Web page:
Updated: Jan 29
"America cannot be long blind to the wonderful advantages offered by this beautiful spot as a winter resort."
So wrote the much-travelled author, Ella Wheeler Wilcox in the early 1900s. Today, tourism has become a mainstay of Jamaica's economy – about 30% before the Covid-19 pandemic. During Ms. Wilcox's time, travelers to Jamaica came aboard United Fruit Company steamers and also on the Hamburg-American Line West Indian cruises. A round trip from New York cost US$75 and took five to six days.The concept of passenger ships goes back to 1818 when the Black Ball Line became the first shipping company to offer a scheduled passenger service from the United States to England. In previous centuries, travel on the high seas had been dedicated to exploration. With the settlement of colonies came the need for communication, so ships began to deliver mail.
During the first half of the 19th century, migration to America by ship was technically the beginning of passenger lines. However, the conditions under which these people sailed bear little resemblance to those offered by the multimillion-dollar luxury vessels today. Poor immigrants, many of whom would die during the crossing as a result of harsh conditions in steerage where they were corralled in a cargo-hold-like space. In contrast, life above deck saw first-class passengers sipping cocktails, dancing to the music of grand pianos, and availing themselves of delicious treats in private dining rooms.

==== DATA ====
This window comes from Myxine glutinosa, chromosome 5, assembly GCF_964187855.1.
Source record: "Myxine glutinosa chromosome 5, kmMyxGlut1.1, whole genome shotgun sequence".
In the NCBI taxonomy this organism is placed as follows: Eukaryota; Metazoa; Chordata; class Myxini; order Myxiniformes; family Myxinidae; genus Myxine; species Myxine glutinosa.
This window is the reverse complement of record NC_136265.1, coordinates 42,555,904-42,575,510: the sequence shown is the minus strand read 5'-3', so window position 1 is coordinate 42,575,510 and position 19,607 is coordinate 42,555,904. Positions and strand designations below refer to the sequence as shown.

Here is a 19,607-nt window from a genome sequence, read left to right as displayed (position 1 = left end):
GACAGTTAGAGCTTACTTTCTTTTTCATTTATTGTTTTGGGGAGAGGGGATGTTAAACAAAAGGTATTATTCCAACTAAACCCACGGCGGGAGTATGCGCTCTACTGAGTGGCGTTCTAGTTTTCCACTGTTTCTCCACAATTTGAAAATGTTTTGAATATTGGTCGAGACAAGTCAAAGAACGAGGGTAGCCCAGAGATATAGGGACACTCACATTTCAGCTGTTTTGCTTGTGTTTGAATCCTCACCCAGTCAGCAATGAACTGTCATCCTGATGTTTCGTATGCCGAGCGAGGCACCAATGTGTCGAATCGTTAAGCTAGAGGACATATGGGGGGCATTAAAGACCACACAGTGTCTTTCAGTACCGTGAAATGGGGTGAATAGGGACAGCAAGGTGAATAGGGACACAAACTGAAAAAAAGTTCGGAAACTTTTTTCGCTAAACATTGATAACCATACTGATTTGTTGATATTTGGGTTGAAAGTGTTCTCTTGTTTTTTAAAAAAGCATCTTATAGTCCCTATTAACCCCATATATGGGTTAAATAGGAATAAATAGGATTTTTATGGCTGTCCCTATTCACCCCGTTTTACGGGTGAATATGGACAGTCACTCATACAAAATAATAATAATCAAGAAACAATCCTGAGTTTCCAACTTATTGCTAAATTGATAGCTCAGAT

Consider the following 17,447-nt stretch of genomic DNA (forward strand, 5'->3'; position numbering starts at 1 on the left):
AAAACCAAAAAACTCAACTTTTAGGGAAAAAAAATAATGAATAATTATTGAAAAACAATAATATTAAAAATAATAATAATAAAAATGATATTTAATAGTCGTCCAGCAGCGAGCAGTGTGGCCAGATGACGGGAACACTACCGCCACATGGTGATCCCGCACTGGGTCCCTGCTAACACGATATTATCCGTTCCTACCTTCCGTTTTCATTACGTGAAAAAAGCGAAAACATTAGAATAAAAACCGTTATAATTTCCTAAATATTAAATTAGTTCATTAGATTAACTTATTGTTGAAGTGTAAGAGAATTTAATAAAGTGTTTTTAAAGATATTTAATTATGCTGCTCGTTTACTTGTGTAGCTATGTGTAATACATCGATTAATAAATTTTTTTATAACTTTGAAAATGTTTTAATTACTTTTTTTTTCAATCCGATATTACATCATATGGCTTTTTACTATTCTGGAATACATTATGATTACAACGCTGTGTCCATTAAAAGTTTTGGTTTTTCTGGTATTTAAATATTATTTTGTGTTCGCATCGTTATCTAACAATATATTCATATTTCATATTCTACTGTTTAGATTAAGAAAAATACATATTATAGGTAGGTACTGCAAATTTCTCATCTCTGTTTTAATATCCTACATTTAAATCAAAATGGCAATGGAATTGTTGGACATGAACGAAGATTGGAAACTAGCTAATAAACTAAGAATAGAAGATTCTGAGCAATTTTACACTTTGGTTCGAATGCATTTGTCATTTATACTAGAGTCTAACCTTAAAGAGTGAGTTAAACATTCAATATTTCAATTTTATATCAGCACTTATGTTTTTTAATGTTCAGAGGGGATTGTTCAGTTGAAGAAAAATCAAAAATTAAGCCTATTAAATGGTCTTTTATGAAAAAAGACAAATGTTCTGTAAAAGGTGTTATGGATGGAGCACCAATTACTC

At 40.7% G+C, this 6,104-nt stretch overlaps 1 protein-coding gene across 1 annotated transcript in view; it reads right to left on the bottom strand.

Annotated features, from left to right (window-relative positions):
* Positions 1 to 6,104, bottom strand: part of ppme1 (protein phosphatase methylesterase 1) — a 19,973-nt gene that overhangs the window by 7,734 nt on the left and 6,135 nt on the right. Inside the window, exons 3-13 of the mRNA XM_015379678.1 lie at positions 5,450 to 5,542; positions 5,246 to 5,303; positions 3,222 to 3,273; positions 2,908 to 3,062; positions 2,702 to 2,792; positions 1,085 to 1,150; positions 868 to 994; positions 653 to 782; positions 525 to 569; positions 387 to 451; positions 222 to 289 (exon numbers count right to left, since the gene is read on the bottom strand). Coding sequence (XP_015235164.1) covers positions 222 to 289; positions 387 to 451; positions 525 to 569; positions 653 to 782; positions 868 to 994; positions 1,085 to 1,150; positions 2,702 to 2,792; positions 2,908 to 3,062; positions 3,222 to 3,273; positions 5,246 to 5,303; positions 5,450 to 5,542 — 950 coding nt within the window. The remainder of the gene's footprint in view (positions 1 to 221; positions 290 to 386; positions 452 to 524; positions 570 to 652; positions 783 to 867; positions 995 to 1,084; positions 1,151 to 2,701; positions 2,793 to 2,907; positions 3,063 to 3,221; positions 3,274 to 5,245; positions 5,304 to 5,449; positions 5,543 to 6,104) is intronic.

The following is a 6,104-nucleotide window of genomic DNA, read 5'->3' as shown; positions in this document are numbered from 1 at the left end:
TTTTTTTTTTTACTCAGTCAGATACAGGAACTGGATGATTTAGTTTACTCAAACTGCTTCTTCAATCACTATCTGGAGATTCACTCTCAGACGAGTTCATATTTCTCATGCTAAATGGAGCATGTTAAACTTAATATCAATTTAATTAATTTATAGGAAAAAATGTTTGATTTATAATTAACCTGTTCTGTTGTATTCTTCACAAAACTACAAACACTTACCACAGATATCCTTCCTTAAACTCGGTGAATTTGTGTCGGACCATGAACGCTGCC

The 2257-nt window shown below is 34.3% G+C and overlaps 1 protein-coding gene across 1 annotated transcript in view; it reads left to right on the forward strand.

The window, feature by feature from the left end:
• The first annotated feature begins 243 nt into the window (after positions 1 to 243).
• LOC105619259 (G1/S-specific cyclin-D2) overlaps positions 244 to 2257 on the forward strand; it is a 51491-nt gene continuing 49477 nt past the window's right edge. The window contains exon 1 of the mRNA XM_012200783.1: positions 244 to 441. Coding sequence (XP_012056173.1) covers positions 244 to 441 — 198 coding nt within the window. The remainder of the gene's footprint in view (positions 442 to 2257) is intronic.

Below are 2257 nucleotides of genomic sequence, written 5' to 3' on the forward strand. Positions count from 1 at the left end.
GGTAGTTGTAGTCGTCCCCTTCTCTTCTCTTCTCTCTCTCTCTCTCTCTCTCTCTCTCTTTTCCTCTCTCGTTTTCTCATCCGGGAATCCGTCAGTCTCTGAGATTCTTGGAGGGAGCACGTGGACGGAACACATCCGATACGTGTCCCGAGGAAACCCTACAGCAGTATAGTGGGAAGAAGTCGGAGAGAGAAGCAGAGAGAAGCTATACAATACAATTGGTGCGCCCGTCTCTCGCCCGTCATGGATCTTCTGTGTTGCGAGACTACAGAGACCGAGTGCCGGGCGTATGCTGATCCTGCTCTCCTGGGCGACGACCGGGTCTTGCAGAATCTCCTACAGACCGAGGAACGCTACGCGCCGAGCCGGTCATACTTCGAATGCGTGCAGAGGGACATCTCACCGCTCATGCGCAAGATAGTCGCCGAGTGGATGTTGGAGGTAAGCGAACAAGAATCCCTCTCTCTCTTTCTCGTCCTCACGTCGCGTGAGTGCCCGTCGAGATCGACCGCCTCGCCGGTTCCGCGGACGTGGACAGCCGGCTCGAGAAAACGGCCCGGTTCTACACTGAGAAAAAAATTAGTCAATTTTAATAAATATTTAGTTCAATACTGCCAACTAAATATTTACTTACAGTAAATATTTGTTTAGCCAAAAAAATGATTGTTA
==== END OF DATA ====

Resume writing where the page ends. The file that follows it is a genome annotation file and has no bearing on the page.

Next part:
Grandfather of Cruising
Enter Frank Fraser, a Jamaican of Scottish descent, who owned several plantations in the north of the island from which he exported bananas to the U.S. in family vessels. Friendly with the likes of movie star Errol Flynn and General Rafael Trujillo of the Dominican Republic, Fraser saw Miami's potential as a cruise port and with Trujillo's blessing, began operating a passenger ship owned by the Dominican Government. In the 1950s he established a year-round Miami-based cruise operation.
Trains and planes from the northeast were coordinated with Miami's ship schedule and cruises to the Dominican Republic, Cuba, Haiti, Nassau and Jamaica ensured a quick and relaxing escape from the winter weather. In later years, cruise industry members would come to regard Fraser as the grandfather of a $13 billion industry.
By the mid-1960s, Miami had five cruise lines running out of the city to the Caribbean. Passenger lines created a 'fun ship' image which attracted many people who would have never had the opportunity to travel on the superliners of the 1930s and 1940s. Now the emphasis was on the voyage itself as a destination.
In the 1970s, an unusual event occurred that further entrenched Jamaica's role in cruise history. Spearheaded by a man now regarded as one of the founding fathers of the modern cruise industry, it was called 'New Experiences' and offered on the Starward, one of Knut Kloster's Norwegian Cruise Lines ships.
A Jamaican family would be resident on board the ship to act as ambassadors of Jamaican life and culture. Passengers would meet the family informally, dine, drink, and dance with them, as well as discuss politics and racial problems. Jamaican books, magazines, newspapers, crafts and costumes would be on display and the ship's Jamaican stewards and waiters would agree to take the passengers on tours of the 'real' Jamaica visits to their home, to meet their friends, family, etc.